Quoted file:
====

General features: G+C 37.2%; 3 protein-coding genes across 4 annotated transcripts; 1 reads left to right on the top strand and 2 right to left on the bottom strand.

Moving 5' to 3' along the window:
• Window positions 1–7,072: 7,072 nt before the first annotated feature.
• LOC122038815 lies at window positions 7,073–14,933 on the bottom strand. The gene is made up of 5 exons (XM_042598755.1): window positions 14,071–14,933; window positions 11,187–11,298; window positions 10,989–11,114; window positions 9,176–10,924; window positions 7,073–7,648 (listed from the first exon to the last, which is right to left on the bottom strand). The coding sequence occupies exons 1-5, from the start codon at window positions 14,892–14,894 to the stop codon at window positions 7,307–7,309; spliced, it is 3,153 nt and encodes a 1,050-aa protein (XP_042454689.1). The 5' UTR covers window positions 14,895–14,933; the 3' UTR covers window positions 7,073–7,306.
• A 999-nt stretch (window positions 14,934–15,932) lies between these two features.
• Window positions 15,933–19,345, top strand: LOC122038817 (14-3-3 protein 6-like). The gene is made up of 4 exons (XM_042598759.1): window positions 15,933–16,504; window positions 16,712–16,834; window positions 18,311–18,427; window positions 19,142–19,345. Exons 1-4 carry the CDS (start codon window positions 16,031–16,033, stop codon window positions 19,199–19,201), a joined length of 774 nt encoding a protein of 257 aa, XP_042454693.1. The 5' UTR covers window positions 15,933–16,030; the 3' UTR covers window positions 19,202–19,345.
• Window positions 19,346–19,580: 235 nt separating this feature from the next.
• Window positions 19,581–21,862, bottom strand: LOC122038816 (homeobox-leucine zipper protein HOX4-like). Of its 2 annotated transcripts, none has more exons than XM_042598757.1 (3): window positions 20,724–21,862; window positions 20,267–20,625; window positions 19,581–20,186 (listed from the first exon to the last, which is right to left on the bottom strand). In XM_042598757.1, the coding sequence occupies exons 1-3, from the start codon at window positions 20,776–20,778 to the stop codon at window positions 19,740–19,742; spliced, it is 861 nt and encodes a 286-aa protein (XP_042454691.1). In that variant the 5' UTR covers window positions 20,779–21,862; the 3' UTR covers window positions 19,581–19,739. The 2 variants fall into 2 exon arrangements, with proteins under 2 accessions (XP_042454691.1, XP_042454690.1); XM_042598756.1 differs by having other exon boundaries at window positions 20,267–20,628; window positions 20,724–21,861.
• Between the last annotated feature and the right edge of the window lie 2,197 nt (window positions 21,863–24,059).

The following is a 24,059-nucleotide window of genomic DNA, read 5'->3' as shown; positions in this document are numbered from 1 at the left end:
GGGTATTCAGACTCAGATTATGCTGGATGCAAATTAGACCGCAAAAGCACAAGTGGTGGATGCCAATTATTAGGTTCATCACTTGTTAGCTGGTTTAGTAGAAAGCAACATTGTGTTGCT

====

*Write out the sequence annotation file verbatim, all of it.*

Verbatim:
General features: G+C 37.2%; 3 protein-coding genes across 4 annotated transcripts; 1 reads left to right on the top strand and 2 right to left on the bottom strand.

Moving 5' to 3' along the window:
• Window positions 1–7,072: 7,072 nt before the first annotated feature.
• LOC122038815 lies at window positions 7,073–14,933 on the bottom strand. The gene is made up of 5 exons (XM_042598755.1): window positions 14,071–14,933; window positions 11,187–11,298; window positions 10,989–11,114; window positions 9,176–10,924; window positions 7,073–7,648 (listed from the first exon to the last, which is right to left on the bottom strand). The coding sequence occupies exons 1-5, from the start codon at window positions 14,892–14,894 to the stop codon at window positions 7,307–7,309; spliced, it is 3,153 nt and encodes a 1,050-aa protein (XP_042454689.1). The 5' UTR covers window positions 14,895–14,933; the 3' UTR covers window positions 7,073–7,306.
• A 999-nt stretch (window positions 14,934–15,932) lies between these two features.
• Window positions 15,933–19,345, top strand: LOC122038817 (14-3-3 protein 6-like). The gene is made up of 4 exons (XM_042598759.1): window positions 15,933–16,504; window positions 16,712–16,834; window positions 18,311–18,427; window positions 19,142–19,345. Exons 1-4 carry the CDS (start codon window positions 16,031–16,033, stop codon window positions 19,199–19,201), a joined length of 774 nt encoding a protein of 257 aa, XP_042454693.1. The 5' UTR covers window positions 15,933–16,030; the 3' UTR covers window positions 19,202–19,345.
• Window positions 19,346–19,580: 235 nt separating this feature from the next.
• Window positions 19,581–21,862, bottom strand: LOC122038816 (homeobox-leucine zipper protein HOX4-like). Of its 2 annotated transcripts, none has more exons than XM_042598757.1 (3): window positions 20,724–21,862; window positions 20,267–20,625; window positions 19,581–20,186 (listed from the first exon to the last, which is right to left on the bottom strand). In XM_042598757.1, the coding sequence occupies exons 1-3, from the start codon at window positions 20,776–20,778 to the stop codon at window positions 19,740–19,742; spliced, it is 861 nt and encodes a 286-aa protein (XP_042454691.1). In that variant the 5' UTR covers window positions 20,779–21,862; the 3' UTR covers window positions 19,581–19,739. The 2 variants fall into 2 exon arrangements, with proteins under 2 accessions (XP_042454691.1, XP_042454690.1); XM_042598756.1 differs by having other exon boundaries at window positions 20,267–20,628; window positions 20,724–21,861.
• Between the last annotated feature and the right edge of the window lie 2,197 nt (window positions 21,863–24,059).

The following is a 24,059-nucleotide window of genomic DNA, read 5'->3' as shown; positions in this document are numbered from 1 at the left end:
GGGTATTCAGACTCAGATTATGCTGGATGCAAATTAGACCGCAAAAGCACAAGTGGTGGATGCCAATTATTAGGTTCATCACTTGTTAGCTGGTTTAGTAGAAAGCAACATTGTGTTGCT